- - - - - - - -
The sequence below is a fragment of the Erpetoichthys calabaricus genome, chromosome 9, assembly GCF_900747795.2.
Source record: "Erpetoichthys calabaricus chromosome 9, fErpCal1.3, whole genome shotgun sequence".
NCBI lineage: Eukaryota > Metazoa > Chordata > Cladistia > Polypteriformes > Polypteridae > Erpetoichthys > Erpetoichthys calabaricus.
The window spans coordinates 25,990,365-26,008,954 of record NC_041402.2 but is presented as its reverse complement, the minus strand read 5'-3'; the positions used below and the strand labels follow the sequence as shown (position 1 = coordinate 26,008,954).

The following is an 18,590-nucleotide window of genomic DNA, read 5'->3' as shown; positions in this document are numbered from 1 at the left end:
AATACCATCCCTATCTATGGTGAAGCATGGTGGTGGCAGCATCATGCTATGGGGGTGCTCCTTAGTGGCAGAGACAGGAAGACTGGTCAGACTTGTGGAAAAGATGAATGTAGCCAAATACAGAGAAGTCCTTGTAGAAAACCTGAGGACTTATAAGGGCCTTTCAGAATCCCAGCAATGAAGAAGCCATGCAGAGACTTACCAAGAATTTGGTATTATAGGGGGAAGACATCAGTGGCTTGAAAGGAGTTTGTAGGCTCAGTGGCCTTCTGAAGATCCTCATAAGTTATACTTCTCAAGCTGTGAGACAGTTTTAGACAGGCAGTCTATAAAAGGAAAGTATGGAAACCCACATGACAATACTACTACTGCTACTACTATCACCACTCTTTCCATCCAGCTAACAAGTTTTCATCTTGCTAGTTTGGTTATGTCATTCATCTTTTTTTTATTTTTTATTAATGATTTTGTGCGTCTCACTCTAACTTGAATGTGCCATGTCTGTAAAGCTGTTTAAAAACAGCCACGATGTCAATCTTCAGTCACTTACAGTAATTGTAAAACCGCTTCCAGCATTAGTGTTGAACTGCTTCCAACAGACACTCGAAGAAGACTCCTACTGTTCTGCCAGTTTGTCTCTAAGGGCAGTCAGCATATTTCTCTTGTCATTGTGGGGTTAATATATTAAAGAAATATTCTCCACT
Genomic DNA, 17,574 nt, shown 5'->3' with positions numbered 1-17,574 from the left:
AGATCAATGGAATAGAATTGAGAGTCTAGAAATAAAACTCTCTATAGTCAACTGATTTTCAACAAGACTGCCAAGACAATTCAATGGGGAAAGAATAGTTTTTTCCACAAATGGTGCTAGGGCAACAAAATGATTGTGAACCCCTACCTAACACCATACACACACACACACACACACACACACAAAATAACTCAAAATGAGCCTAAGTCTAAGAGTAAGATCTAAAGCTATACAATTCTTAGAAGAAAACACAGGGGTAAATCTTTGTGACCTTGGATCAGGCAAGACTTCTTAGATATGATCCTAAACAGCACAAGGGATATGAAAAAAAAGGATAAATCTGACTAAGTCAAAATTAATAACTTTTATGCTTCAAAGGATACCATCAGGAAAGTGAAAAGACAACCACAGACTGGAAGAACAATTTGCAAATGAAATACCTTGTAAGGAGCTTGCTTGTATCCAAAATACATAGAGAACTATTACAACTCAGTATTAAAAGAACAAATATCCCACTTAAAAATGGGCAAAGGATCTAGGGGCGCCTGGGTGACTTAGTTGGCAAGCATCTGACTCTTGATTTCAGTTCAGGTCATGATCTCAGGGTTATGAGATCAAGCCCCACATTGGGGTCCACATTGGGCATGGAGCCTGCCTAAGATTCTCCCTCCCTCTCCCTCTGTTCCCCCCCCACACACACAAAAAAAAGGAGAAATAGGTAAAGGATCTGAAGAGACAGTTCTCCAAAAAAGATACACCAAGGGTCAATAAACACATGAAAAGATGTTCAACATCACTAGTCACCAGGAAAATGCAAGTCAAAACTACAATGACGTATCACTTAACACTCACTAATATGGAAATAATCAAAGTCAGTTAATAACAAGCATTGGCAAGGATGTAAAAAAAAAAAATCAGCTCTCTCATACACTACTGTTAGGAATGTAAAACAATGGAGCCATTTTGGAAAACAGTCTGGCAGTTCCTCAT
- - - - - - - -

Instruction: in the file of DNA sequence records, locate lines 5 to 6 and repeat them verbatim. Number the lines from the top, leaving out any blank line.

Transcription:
The following is an 18,590-nucleotide window of genomic DNA, read 5'->3' as shown; positions in this document are numbered from 1 at the left end:
AATACCATCCCTATCTATGGTGAAGCATGGTGGTGGCAGCATCATGCTATGGGGGTGCTCCTTAGTGGCAGAGACAGGAAGACTGGTCAGACTTGTGGAAAAGATGAATGTAGCCAAATACAGAGAAGTCCTTGTAGAAAACCTGAGGACTTATAAGGGCCTTTCAGAATCCCAGCAATGAAGAAGCCATGCAGAGACTTACCAAGAATTTGGTATTATAGGGGGAAGACATCAGTGGCTTGAAAGGAGTTTGTAGGCTCAGTGGCCTTCTGAAGATCCTCATAAGTTATACTTCTCAAGCTGTGAGACAGTTTTAGACAGGCAGTCTATAAAAGGAAAGTATGGAAACCCACATGACAATACTACTACTGCTACTACTATCACCACTCTTTCCATCCAGCTAACAAGTTTTCATCTTGCTAGTTTGGTTATGTCATTCATCTTTTTTTTATTTTTTATTAATGATTTTGTGCGTCTCACTCTAACTTGAATGTGCCATGTCTGTAAAGCTGTTTAAAAACAGCCACGATGTCAATCTTCAGTCACTTACAGTAATTGTAAAACCGCTTCCAGCATTAGTGTTGAACTGCTTCCAACAGACACTCGAAGAAGACTCCTACTGTTCTGCCAGTTTGTCTCTAAGGGCAGTCAGCATATTTCTCTTGTCATTGTGGGGTTAATATATTAAAGAAATATTCTCCACT